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Preventing Unintended Pregnancy, HIV, and STIs

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Providing Contraceptive Guidelines

Since 1994, CDC’s Division of Reproductive Health (DRH) has provided assistance to the World Health Organization (WHO) to develop and update WHO’s authoritative contraceptive guidelines for family planning providers based on scientific evidence. WHO uses this information to update their guidelines, the Medical Eligibility Criteria for Contraceptive Use and the Selected Practice Recommendations for Contraceptive Use. CDC has adapted these guidelines for use in the United States.

CDC monitors, assesses, and synthesizes new research on contraceptive safety and efficacy using the CIRE (Continuous Identification of Research Evidence) system. The CIRE system was developed by CDC/DRH, WHO, and Johns Hopkins University to facilitate the process of providing WHO with the best evidence in a timely manner. This system allows CDC/DRH to—

  • Identify new evidence as it is published.
  • Conduct systematic reviews and meta-analyses.
  • Solicit peer reviewer feedback on the systematic reviews and the need to update guidance.
  • Present the evidence and feedback to WHO.

WHO then holds expert meetings to decide if and how to adapt their guidance on the basis of the new findings.

Assessing Your Program's Contraceptive Supply Needs

image of contraceptives.Every family planning program must have a good supply of contraceptives on hand at all times. To help countries and programs calculate the quantity of contraceptives they need, CDC has developed the CastCost (Contraceptive Forecast and Cost Estimate) tool. This user-friendly spreadsheet uses data from Reproductive Health Surveys (or Demographic and Health Surveys) to estimate the quantity and cost of contraceptives that will be needed in a country or by a family planning service provider for each of the next five years. The CastCost tool is available in both English and Spanish. Read about our past work in Contraceptive Logistics.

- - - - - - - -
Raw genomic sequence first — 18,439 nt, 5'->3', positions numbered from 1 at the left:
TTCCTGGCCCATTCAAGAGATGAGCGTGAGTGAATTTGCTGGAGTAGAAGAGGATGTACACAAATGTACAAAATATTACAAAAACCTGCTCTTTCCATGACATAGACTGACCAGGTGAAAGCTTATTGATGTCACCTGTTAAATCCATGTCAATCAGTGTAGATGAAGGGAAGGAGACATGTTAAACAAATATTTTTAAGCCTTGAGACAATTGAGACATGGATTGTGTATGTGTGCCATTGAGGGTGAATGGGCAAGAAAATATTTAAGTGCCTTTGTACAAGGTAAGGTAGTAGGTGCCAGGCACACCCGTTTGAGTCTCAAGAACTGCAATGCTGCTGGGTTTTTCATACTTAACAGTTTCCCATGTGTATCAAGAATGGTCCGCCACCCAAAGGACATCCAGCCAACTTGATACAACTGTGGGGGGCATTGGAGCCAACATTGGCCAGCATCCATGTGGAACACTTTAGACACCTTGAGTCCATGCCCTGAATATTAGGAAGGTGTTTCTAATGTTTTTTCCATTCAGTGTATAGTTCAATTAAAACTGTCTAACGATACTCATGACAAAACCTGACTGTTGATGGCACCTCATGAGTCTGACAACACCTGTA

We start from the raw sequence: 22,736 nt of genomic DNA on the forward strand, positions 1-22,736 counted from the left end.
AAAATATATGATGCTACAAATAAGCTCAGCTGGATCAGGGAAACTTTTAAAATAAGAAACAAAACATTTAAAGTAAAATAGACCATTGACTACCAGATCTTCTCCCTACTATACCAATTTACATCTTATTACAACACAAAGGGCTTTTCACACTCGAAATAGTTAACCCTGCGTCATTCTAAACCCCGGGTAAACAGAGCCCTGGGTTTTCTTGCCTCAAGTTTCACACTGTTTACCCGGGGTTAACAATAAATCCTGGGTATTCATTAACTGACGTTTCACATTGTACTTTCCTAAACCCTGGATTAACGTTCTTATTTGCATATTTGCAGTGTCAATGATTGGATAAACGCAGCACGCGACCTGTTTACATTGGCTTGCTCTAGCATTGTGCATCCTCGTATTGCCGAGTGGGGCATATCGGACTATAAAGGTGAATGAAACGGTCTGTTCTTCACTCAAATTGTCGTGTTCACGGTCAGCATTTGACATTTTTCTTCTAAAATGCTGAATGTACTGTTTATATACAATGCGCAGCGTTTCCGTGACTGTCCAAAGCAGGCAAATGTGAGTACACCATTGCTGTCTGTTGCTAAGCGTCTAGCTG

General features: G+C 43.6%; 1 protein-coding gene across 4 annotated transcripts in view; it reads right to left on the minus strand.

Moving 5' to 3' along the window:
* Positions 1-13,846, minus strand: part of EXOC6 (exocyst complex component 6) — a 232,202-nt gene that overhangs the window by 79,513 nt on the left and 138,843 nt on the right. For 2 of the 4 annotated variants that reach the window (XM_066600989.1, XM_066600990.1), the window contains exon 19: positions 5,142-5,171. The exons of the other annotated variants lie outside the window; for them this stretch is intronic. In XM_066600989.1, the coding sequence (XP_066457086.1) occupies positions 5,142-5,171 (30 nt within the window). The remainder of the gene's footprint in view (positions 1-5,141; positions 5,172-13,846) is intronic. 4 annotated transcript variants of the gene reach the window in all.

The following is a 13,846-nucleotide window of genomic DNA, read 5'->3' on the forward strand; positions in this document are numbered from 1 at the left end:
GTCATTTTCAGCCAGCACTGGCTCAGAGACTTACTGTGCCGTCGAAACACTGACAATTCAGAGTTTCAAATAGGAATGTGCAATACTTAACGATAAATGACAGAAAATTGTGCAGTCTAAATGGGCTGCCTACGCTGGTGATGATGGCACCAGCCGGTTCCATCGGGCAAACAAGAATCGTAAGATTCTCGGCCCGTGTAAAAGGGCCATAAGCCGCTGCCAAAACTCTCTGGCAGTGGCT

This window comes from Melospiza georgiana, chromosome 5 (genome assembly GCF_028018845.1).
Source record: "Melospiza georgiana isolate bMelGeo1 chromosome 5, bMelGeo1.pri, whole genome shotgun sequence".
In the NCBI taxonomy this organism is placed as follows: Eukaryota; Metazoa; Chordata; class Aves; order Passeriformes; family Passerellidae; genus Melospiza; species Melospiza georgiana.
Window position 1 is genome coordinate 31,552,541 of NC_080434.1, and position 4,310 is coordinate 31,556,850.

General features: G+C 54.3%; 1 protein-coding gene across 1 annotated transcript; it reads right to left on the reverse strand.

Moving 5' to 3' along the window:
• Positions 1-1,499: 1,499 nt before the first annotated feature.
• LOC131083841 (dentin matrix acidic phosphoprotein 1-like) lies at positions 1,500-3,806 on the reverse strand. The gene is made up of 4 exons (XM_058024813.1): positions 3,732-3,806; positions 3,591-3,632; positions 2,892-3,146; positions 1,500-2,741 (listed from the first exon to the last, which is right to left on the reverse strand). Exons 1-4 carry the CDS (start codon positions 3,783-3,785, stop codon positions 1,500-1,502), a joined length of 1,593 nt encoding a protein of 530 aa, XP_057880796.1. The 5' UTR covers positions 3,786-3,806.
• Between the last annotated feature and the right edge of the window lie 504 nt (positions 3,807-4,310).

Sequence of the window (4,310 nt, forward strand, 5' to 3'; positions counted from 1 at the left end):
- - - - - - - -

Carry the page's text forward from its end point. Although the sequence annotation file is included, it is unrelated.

Preventing the Transmission of Sexually Transmitted Infections, Including HIV

Preventing Maternal to Child Transmission (PMTCT) is an HIV prevention approach with four components:

  • Preventing primary HIV infection among women of childbearing age.
  • Preventing unintended pregnancies among women living with HIV.
  • Preventing HIV transmission from a woman living with HIV to her infant during pregnancy, labor, delivery, or breastfeeding.
  • Providing appropriate treatment, care, and support to mothers living with HIV and their children and families.

DRH is engaged in several PMTCT activities:

  • Integration of family planning and PMTCT in Russia and Ukraine
    In Russia, CDC/DRH has been involved in a study to prevent unintended pregnancies in HIV-positive women. Most women never wanted to become pregnant in the future or were uncertain that they ever wanted children. This study involves investigating the safety and effectiveness of long-term contraceptives for HIV-infected women, and integrating family planning and reproductive health services with HIV services. In Ukraine, CDC/DRH has been involved in an intervention to prevent HIV infection and unintended pregnancies among street and out-of-school youth.

  • Breastfeeding, Antiretrovirals, and Nutrition (BAN) Study
    The Breastfeeding, Antiretrovirals, and Nutrition (BAN) Study was a randomized-controlled clinical trial in Malawi to evaluate the following objectives: 1) the benefit and safety of antiretroviral prophylaxis given either to infants or to their mothers to prevent HIV transmission during breastfeeding, 2) the benefit of nutritional supplementation given to women during breastfeeding to prevent maternal depletion, and 3) the feasibility of exclusive breastfeeding followed by early, rapid breastfeeding cessation. Both the infant nevirapine arm and the maternal prophylaxis arm were effective and safe methods for preventing HIV transmission through breast milk. Additionally, women on the nutritional supplement lost significantly less weight than the no-supplement group. 

CDC/DRH is also conducting the Accessing Counseling Message Effectiveness (ACME) Study. The ACME Study began in March 2011, and aims to develop effective counseling to help women avoid unprotected sexual activity while being treated for a sexually transmitted disease (STD) and potentially help curb STD transmission.

 

Castcost cover image

CastCost Contraceptive Projection Tool

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